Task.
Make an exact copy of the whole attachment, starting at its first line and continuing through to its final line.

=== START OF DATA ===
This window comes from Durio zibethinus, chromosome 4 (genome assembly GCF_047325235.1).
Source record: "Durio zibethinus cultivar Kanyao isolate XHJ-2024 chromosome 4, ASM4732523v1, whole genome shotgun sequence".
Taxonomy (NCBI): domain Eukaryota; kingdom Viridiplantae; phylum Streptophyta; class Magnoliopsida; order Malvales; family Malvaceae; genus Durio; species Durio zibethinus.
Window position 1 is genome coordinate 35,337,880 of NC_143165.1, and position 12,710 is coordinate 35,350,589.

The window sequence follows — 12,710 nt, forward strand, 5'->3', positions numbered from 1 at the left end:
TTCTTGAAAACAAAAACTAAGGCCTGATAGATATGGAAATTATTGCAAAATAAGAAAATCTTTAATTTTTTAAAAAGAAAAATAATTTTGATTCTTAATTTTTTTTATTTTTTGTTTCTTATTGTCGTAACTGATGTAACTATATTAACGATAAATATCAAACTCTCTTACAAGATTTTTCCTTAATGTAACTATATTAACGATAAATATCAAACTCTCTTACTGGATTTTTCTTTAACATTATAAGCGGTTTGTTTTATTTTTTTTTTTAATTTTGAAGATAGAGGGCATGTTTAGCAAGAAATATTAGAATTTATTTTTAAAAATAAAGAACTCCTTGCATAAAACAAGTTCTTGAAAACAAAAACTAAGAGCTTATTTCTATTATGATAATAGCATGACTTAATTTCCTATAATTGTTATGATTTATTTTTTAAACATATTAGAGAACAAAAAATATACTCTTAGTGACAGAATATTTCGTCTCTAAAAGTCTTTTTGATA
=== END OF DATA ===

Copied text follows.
This window comes from Durio zibethinus, chromosome 4 (genome assembly GCF_047325235.1).
Source record: "Durio zibethinus cultivar Kanyao isolate XHJ-2024 chromosome 4, ASM4732523v1, whole genome shotgun sequence".
Taxonomy (NCBI): domain Eukaryota; kingdom Viridiplantae; phylum Streptophyta; class Magnoliopsida; order Malvales; family Malvaceae; genus Durio; species Durio zibethinus.
Window position 1 is genome coordinate 35,337,880 of NC_143165.1, and position 12,710 is coordinate 35,350,589.

The window sequence follows — 12,710 nt, forward strand, 5'->3', positions numbered from 1 at the left end:
TTCTTGAAAACAAAAACTAAGGCCTGATAGATATGGAAATTATTGCAAAATAAGAAAATCTTTAATTTTTTAAAAAGAAAAATAATTTTGATTCTTAATTTTTTTTATTTTTTGTTTCTTATTGTCGTAACTGATGTAACTATATTAACGATAAATATCAAACTCTCTTACAAGATTTTTCCTTAATGTAACTATATTAACGATAAATATCAAACTCTCTTACTGGATTTTTCTTTAACATTATAAGCGGTTTGTTTTATTTTTTTTTTTAATTTTGAAGATAGAGGGCATGTTTAGCAAGAAATATTAGAATTTATTTTTAAAAATAAAGAACTCCTTGCATAAAACAAGTTCTTGAAAACAAAAACTAAGAGCTTATTTCTATTATGATAATAGCATGACTTAATTTCCTATAATTGTTATGATTTATTTTTTAAACATATTAGAGAACAAAAAATATACTCTTAGTGACAGAATATTTCGTCTCTAAAAGTCTTTTTGATA